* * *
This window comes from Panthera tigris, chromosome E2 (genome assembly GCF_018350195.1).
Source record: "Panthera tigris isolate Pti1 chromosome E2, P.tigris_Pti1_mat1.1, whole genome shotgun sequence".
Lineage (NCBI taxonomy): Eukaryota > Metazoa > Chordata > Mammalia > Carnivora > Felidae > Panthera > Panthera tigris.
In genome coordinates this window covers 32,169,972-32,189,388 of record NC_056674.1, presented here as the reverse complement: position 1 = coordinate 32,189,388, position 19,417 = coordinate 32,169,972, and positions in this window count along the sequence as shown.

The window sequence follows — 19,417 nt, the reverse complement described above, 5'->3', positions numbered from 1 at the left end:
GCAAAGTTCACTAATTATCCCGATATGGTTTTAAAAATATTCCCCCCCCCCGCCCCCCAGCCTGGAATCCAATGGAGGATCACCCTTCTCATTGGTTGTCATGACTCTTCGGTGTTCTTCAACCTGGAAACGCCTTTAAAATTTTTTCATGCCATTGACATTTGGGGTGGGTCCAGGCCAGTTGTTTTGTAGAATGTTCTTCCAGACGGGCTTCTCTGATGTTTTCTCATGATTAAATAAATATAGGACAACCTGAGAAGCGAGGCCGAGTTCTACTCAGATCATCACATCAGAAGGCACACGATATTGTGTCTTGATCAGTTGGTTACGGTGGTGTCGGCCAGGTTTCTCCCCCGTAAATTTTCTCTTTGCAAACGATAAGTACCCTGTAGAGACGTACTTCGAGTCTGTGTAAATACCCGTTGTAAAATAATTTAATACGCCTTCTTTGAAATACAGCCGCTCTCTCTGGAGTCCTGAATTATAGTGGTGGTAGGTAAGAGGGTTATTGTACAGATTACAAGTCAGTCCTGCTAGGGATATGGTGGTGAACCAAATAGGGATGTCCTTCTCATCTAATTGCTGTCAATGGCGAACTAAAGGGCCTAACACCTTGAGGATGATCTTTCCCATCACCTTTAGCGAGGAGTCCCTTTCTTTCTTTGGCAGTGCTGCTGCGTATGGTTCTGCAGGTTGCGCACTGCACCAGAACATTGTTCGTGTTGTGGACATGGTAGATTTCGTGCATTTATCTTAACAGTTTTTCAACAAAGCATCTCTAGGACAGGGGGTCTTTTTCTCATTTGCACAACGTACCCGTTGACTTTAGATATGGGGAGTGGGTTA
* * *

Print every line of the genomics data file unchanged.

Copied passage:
This window comes from Panthera tigris, chromosome E2 (genome assembly GCF_018350195.1).
Source record: "Panthera tigris isolate Pti1 chromosome E2, P.tigris_Pti1_mat1.1, whole genome shotgun sequence".
Lineage (NCBI taxonomy): Eukaryota > Metazoa > Chordata > Mammalia > Carnivora > Felidae > Panthera > Panthera tigris.
In genome coordinates this window covers 32,169,972-32,189,388 of record NC_056674.1, presented here as the reverse complement: position 1 = coordinate 32,189,388, position 19,417 = coordinate 32,169,972, and positions in this window count along the sequence as shown.

The window sequence follows — 19,417 nt, the reverse complement described above, 5'->3', positions numbered from 1 at the left end:
GCAAAGTTCACTAATTATCCCGATATGGTTTTAAAAATATTCCCCCCCCCCGCCCCCCAGCCTGGAATCCAATGGAGGATCACCCTTCTCATTGGTTGTCATGACTCTTCGGTGTTCTTCAACCTGGAAACGCCTTTAAAATTTTTTCATGCCATTGACATTTGGGGTGGGTCCAGGCCAGTTGTTTTGTAGAATGTTCTTCCAGACGGGCTTCTCTGATGTTTTCTCATGATTAAATAAATATAGGACAACCTGAGAAGCGAGGCCGAGTTCTACTCAGATCATCACATCAGAAGGCACACGATATTGTGTCTTGATCAGTTGGTTACGGTGGTGTCGGCCAGGTTTCTCCCCCGTAAATTTTCTCTTTGCAAACGATAAGTACCCTGTAGAGACGTACTTCGAGTCTGTGTAAATACCCGTTGTAAAATAATTTAATACGCCTTCTTTGAAATACAGCCGCTCTCTCTGGAGTCCTGAATTATAGTGGTGGTAGGTAAGAGGGTTATTGTACAGATTACAAGTCAGTCCTGCTAGGGATATGGTGGTGAACCAAATAGGGATGTCCTTCTCATCTAATTGCTGTCAATGGCGAACTAAAGGGCCTAACACCTTGAGGATGATCTTTCCCATCACCTTTAGCGAGGAGTCCCTTTCTTTCTTTGGCAGTGCTGCTGCGTATGGTTCTGCAGGTTGCGCACTGCACCAGAACATTGTTCGTGTTGTGGACATGGTAGATTTCGTGCATTTATCTTAACAGTTTTTCAACAAAGCATCTCTAGGACAGGGGGTCTTTTTCTCATTTGCACAACGTACCCGTTGACTTTAGATATGGGGAGTGGGTTA